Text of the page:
Photo depicting youth and Deputy Mayor Greg Wong gathered in front of King Street Station holding a banner with plans for Station Space.

Station Space Celebrates Its Future as an Interdisciplinary Arts Hub in King Street Station

Becoming a Central Home for Totem Star, Red Eagle Soaring, The Rhapsody Project, Whipsmart, and Jackson Street Music Program

by Vee Hua 華婷婷

On the border of Pioneer Square and the Chinatown-International District sits King Street Station, a historic train station constructed between 1904 and 1906. Yet prior to colonization and the forced regrading of Seattle, the location was known to local Native American tribes as dzee-dzee-LAH-letch in Lushootseed, or the “little crossing-over place.” It was a tidal marsh — plentiful with flounder — adjacent to Coast Salish longhouses on Yesler Way and surrounded by trails where Native Americans from numerous thougvillages fished and intersected with one another.

Today, King Street Station houses the City of Seattle’s Office of Arts and Culture, and soon, Station Space, an interdisciplinary hub for five local arts nonprofits that are primarily POC-led and POC-serving: Totem Star, Red Eagle Soaring, The Rhapsody Project, Whipsmart, and the Jackson Street Music Program. Stewarded by the Cultural Space Agency, a mission-driven real estate development company, the $3.5 million capital campaign project officially celebrated its campaign launch in October 2022, but fundraising efforts continue.

“This site sits on the original lands of Coast Salish friends and relatives here, their longhouses that were right here,” explains Russell Brooks (Southern Cheyenne), executive director of Red Eagle Soaring. Red Eagle Soaring, which serves at-risk Native youth through traditional and contemporary performance art, has been an organization since 1991. Yet despite 32 years of history and over 180 productions to date, it has never had a creative home to call its own; up until this point, it has been forced to bounce around from space to space.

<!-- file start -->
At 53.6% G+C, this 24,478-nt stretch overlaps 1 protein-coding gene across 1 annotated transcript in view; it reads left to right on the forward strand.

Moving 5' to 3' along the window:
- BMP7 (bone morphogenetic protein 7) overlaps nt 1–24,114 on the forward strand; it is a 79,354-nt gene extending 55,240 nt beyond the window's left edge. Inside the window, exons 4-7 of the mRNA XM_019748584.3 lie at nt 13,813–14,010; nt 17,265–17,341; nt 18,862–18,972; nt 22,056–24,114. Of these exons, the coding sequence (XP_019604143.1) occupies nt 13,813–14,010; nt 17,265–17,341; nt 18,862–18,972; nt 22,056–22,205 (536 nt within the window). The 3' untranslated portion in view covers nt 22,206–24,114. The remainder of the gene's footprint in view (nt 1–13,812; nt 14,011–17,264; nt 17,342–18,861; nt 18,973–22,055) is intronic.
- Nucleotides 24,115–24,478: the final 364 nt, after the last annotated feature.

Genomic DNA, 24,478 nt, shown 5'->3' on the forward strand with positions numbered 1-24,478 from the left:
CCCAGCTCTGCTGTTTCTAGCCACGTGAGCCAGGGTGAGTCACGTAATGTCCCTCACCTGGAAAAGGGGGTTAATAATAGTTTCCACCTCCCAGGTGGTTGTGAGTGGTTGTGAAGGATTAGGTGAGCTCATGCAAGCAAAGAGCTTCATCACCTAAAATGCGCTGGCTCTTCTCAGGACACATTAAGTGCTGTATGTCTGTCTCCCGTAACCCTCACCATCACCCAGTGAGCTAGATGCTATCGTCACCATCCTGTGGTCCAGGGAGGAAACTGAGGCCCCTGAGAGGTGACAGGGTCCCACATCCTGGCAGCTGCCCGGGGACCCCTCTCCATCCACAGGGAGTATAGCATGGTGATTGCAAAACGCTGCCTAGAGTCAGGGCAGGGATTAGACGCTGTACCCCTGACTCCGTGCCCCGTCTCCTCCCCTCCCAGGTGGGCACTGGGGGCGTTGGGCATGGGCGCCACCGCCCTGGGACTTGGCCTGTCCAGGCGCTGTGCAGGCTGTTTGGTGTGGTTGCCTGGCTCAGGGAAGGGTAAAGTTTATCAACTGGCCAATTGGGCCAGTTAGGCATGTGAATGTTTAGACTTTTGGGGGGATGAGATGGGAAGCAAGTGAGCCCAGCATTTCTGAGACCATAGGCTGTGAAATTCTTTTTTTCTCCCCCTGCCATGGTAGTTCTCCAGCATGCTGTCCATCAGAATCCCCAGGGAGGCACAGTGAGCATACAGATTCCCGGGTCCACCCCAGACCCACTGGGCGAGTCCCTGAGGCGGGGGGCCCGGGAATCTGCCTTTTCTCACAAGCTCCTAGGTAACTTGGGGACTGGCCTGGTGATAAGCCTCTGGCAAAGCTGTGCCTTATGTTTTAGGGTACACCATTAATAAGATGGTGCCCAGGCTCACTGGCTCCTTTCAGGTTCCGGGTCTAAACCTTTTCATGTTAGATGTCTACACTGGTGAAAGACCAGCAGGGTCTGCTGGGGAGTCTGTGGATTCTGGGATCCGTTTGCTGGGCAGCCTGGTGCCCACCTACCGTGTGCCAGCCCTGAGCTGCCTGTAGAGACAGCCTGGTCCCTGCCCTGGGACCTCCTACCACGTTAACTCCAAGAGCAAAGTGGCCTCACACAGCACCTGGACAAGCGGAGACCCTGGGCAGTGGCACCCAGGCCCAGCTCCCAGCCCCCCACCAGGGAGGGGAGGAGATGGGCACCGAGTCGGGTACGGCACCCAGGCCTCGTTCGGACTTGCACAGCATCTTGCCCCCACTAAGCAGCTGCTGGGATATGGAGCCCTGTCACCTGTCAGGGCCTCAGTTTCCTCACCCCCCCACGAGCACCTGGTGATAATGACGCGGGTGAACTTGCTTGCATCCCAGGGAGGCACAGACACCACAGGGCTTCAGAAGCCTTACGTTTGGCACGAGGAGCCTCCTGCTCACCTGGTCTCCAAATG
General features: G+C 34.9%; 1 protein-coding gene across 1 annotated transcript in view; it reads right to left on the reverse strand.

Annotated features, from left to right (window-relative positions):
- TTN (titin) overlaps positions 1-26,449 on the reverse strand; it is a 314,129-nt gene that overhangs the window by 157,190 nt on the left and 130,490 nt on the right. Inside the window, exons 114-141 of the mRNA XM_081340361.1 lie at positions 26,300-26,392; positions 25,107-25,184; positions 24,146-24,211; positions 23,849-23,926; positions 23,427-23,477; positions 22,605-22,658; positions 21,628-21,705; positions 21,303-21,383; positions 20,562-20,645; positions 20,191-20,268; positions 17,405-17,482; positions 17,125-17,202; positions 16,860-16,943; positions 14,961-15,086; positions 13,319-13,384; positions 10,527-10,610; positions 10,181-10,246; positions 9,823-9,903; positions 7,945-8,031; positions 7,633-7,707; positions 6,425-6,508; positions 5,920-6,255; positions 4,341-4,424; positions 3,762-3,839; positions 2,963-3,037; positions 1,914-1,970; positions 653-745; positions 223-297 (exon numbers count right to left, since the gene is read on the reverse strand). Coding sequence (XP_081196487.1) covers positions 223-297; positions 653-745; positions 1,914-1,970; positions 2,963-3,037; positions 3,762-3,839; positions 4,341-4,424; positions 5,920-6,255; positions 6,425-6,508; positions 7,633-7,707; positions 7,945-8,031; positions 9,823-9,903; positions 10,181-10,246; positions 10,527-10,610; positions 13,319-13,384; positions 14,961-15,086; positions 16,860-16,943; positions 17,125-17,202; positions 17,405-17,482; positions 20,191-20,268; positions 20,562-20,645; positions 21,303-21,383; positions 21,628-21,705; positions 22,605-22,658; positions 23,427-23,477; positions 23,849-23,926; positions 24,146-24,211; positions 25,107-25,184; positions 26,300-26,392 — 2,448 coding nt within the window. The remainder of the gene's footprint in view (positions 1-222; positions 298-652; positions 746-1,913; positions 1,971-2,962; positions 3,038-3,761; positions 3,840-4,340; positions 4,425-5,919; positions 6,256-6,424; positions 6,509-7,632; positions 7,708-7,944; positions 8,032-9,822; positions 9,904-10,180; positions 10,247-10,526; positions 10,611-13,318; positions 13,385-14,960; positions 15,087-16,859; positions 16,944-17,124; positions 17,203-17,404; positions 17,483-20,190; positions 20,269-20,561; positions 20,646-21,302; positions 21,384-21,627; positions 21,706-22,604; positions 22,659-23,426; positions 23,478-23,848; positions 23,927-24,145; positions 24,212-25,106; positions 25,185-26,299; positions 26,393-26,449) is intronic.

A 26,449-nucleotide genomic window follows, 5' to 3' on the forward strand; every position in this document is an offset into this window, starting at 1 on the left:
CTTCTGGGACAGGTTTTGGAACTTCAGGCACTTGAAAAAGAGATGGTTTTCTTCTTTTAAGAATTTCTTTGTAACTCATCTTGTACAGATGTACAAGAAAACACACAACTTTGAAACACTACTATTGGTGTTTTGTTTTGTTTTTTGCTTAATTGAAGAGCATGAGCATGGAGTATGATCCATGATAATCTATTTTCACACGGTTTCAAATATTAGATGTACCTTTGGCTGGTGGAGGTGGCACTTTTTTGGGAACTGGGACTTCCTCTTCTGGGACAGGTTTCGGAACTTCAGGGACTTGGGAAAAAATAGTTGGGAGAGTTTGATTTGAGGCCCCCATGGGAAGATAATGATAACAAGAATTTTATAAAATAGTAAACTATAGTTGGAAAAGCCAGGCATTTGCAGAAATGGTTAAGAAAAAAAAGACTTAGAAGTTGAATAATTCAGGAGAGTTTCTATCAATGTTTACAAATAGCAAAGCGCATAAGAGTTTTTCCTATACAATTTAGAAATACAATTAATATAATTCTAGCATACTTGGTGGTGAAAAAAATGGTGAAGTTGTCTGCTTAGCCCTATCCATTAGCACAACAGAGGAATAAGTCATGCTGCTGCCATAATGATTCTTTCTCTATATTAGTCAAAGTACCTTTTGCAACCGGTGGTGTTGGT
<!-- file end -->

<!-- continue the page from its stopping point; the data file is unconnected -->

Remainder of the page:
“[For] this site to be able to kind of reclaim space for our Native youth, our Native community, and to be able to come together in community and do healthy and empowering things to help them on their life journey and career pathways … it’s really huge for us,” says Brooks. “As Native people, we’re very place-oriented, so what is to happen here is really going to be so impactful for … our Native youth, both now and into the future.”

Photo depicting Russell Brooks standing next to a display of plans for Red Eagle Soaring's space.
Russell Brooks (Southern Cheyenne), executive director of Red Eagle Soaring, standing in front of the plans for their future home in King Street Station. (Photo: Vee Hua)
Photo depicting a youth in all black with a red hand painted across their mouth while carrying a traditional Indigenous drum.
Red Eagle Soaring youth, Zeppelin, from “Missing,” which discusses the issue of MMIWG2S (Missing and Murdered Indigenous Women, Girls, and Two-Spirit People), at Daybreak Star Cultural Center in 2019. (Photo courtesy of Red Eagle Soaring)

“[Station Space] was an attempt to align the work the City and the cultural sector were doing to support youth arts education, cultural space control, and access to the creative economy,” explains Matthew Richter, interim executive director of the Cultural Space Agency, who came to lead Cultural Space Agency after a long tenure working at the City of Seattle’s Office of Arts and Culture.

“Through the first half of the 20th century, King Street Station was the entryway to Seattle for every major artist, musician, and performer who came to this town,” says Richter. “And for the past 50 years, this significant and very present space has been absent, abandoned, for long stretches literally boarded up. This is an opportunity to reintroduce Seattle to one of its central but dormant public spaces, and to use the arts as the instrument of that rebirth.”

Station Space has enlisted the services of Sellen Construction and SKL Architects, who are known for their skill in adaptive reuse and have worked on projects like Wing Luke Museum, Hing Hay CoWorks, and Chophouse Row. As with any cultural space acquisition project, however, the learning curve is steep; the tenant organizations rely greatly on the expertise of the Cultural Space Agency to help with the brass tacks of the project.

“We’ll execute a 60-year Mutually Offsetting Benefits lease, meaning that the value that these POC-led arts nonprofits bring to the space will offset almost all of the occupancy costs,” explains Richter.

The Cultural Space Agency will essentially serve as the property manager and sign the long-term lease with the Seattle Department of Transportation (SDOT), on behalf of the anchor organizations. The Space Agency will also pay for “warm shell” improvements such as basic installation of walls, doors, heating, ventilation, and electrical, which then creates the framework for anchor partners to customize their programming spaces and turn them into classrooms, theaters, recording studios, or whatever else they may need individually.

Photo depicting Totem Star cofounders Thaddeus Turner and Daniel Pak speaking at a white podium with Cultural Space Agency's logo emblazoned on it.
Totem Star cofounders Thaddeus Turner and Executive Director Daniel Pak, discussing the importance of Station Space in King Street Station, during the Oct. 13 campaign launch event. (Photo: Vee Hua)